The Motor Ombudsman has seen the highest volume of service and repair cases brought by consumers to its dispute resolution service in a single quarter so far this year.
Between 1 July and 30 September, the Ombudsman for the automotive sector accepted a total of 1,348 new submissions from motorists, up 10% from 1,226 in the second quarter, and equating to a 13% increase versus the volume seen during the opening three months of 2023 (1,189). Furthermore, the number of disputes received by The Motor Ombudsman for Q3, also surpassed last year’s tally by 9% for the same period (1,238). Diesel cars drove over half (52%) of the service and repair complaints in the past three months, followed by petrol models (40%), electric vehicles (4%), and hybrids (4%).
The heightened case volumes (3,763 to date in 2023), which fall under The Motor Ombudsman’s long-standing Motor Industry Code of Practice for Service and Repair, have been mirrored by a record number of contacts received from consumers during the first nine months of the year – most likely sparked by the financial pressures associated with the cost of living crisis, and a greater likelihood to make a complaint to help recoup perceived losses, rather than being a reflection of declining standards in this area of the automotive sector.
When looking at the source of service and repair complaints in the third quarter, just over half (51%) stemmed from disputes logged within The Motor Ombudsman’s “drivetrain” category, with the engine responsible for 73% of these complaints. This is followed by the transmission (15%), and the fuel and exhaust systems driving 12% of complaints respectively in this category. Examples of concerns raised by consumers in the drivetrain area, included engine failures due to incorrectly fitted oil filters and turbos, and reconditioned gearboxes being installed on vehicles before getting customer consent.
The level of customer service experienced by consumers during a routine service or ad hoc remedial work accounted for the second highest number of disputes (17%). An element of discontent originated from factors, such as prolonged delays to repairs, sometimes without the provision of a courtesy car, vehicles being damaged while in the care of a business, and customers paying for diagnostic work that did not identify the root cause of the faults reported.
Issues relating to the chassis area of the vehicle, which takes in the likes of the suspension, brakes, wheels, and the steering, were responsible for just over 10% of complaints that The Motor Ombudsman has received during the last quarter. Problems highlighted by consumers, who sought help resolving their case, resulted from different tyre sizes being fitted on a single axle, and cars having winter and summer tyres at the same time. Other disputes related to shock absorber failures causing uneven ride heights, and brakes malfunctioning following software updates.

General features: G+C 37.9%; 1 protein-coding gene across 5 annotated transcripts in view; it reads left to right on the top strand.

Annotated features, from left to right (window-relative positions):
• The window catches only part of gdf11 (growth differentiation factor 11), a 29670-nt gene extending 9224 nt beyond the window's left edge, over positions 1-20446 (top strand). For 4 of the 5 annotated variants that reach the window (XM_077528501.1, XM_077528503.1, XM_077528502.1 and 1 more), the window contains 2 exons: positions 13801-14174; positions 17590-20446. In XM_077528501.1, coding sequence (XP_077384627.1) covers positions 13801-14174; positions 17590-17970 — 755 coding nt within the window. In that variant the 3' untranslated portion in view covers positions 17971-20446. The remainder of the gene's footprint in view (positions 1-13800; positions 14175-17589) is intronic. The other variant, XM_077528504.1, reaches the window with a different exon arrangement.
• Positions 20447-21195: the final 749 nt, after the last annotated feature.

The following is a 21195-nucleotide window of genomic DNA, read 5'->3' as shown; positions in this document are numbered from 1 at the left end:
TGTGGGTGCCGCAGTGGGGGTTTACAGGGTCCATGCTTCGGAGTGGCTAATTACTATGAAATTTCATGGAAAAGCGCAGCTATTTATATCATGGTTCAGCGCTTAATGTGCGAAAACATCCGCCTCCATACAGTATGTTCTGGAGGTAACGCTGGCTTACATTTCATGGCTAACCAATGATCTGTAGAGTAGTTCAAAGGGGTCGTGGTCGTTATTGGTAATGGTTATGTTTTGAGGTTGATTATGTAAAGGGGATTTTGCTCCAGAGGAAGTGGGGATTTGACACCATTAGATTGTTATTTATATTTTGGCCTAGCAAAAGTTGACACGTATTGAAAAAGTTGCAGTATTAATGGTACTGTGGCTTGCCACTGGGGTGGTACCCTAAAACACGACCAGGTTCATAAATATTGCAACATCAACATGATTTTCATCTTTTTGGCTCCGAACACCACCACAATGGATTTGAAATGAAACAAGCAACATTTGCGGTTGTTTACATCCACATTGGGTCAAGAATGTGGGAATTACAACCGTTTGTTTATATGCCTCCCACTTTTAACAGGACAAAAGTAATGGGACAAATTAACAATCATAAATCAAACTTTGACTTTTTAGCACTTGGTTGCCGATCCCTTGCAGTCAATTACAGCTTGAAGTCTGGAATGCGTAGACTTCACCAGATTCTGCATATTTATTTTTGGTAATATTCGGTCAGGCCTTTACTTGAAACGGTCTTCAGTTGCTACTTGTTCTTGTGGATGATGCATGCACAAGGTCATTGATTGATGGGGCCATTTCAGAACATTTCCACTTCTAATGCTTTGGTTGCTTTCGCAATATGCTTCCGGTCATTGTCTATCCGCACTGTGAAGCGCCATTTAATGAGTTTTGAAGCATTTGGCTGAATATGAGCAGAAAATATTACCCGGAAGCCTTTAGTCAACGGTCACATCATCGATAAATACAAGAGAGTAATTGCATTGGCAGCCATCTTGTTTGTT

Electrical issues (10%) were also a cause for consumer complaints during the last quarter, with cruise control systems malfunctioning, EV batteries draining faster than expected, and brake lights not illuminating during pedal activation, amongst the faults.
On the subject of the exterior (8%), bodywork defects were a cause for concern, with consumers reporting dissatisfaction about paint blistering and poor quality repairs. There were equally failures of external fixtures, such as electric wing mirrors not folding, EV charging flaps not closing, and sliding doors causing rear wheel arch damage. Complaints concerning the interior of vehicles (3%) ranged from Alcantara bubbling on steering wheels, to repairs causing window sunscreen roller blinds and USB ports to stop functioning.
During the third quarter of 2023, the three most requested resolutions stated by the majority of consumers to help bring their dispute to a close, were a free of charge repair (28%), followed by compensation (25%), and a full refund (22%). Where a monetary value was attributed by consumers to their preferred resolution when submitting their case to The Motor Ombudsman, this stood at an average of £4,258, an increase of 16% versus the figure of £3,675 seen for the first six months of 2023.
Bill Fennell, Chief Ombudsman and Managing Director of The Motor Ombudsman, said: “This year has seen a notable uplift in the volume of contacts received from consumers, and the number of cases accepted with regards to a service or repair. With the rising costs to maintain and keep a car on the road, combined with other significant financial pressures on households, this is driving a greater likelihood to make a complaint.”
Bill added: “With the current trend showing no let-up in the volume of cases accepted by our service, we expect to receive in excess of 5,000 service and repair disputes by year-end, and as we look ahead to the coming months, 2024 is likely to follow a similar trend according to current projections.”